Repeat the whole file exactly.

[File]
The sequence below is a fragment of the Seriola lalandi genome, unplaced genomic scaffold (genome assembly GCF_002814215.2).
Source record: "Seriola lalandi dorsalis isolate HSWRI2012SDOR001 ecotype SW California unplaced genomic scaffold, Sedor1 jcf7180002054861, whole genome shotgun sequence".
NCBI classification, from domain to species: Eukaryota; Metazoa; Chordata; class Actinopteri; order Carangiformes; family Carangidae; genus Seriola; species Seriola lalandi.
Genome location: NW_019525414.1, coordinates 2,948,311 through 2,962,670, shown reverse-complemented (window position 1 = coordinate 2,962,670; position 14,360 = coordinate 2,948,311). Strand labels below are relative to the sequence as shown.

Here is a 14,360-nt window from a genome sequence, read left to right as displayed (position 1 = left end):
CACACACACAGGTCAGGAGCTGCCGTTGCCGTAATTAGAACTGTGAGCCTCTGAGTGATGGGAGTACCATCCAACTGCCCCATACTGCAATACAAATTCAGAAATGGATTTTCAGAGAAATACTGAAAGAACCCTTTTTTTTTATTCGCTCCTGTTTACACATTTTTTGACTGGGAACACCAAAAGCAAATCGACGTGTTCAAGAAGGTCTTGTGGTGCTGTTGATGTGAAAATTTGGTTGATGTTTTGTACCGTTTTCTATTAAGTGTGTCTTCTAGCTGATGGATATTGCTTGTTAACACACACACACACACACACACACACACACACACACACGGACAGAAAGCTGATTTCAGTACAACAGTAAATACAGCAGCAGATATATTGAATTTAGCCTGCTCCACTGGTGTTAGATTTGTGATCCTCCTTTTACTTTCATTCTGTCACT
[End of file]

The sequence below is a fragment of the Seriola lalandi genome, unplaced genomic scaffold (genome assembly GCF_002814215.2).
Source record: "Seriola lalandi dorsalis isolate HSWRI2012SDOR001 ecotype SW California unplaced genomic scaffold, Sedor1 jcf7180002054861, whole genome shotgun sequence".
NCBI classification, from domain to species: Eukaryota; Metazoa; Chordata; class Actinopteri; order Carangiformes; family Carangidae; genus Seriola; species Seriola lalandi.
Genome location: NW_019525414.1, coordinates 2,948,311 through 2,962,670, shown reverse-complemented (window position 1 = coordinate 2,962,670; position 14,360 = coordinate 2,948,311). Strand labels below are relative to the sequence as shown.

Here is a 14,360-nt window from a genome sequence, read left to right as displayed (position 1 = left end):
CACACACACAGGTCAGGAGCTGCCGTTGCCGTAATTAGAACTGTGAGCCTCTGAGTGATGGGAGTACCATCCAACTGCCCCATACTGCAATACAAATTCAGAAATGGATTTTCAGAGAAATACTGAAAGAACCCTTTTTTTTTATTCGCTCCTGTTTACACATTTTTTGACTGGGAACACCAAAAGCAAATCGACGTGTTCAAGAAGGTCTTGTGGTGCTGTTGATGTGAAAATTTGGTTGATGTTTTGTACCGTTTTCTATTAAGTGTGTCTTCTAGCTGATGGATATTGCTTGTTAACACACACACACACACACACACACACACACACACACACGGACAGAAAGCTGATTTCAGTACAACAGTAAATACAGCAGCAGATATATTGAATTTAGCCTGCTCCACTGGTGTTAGATTTGTGATCCTCCTTTTACTTTCATTCTGTCACT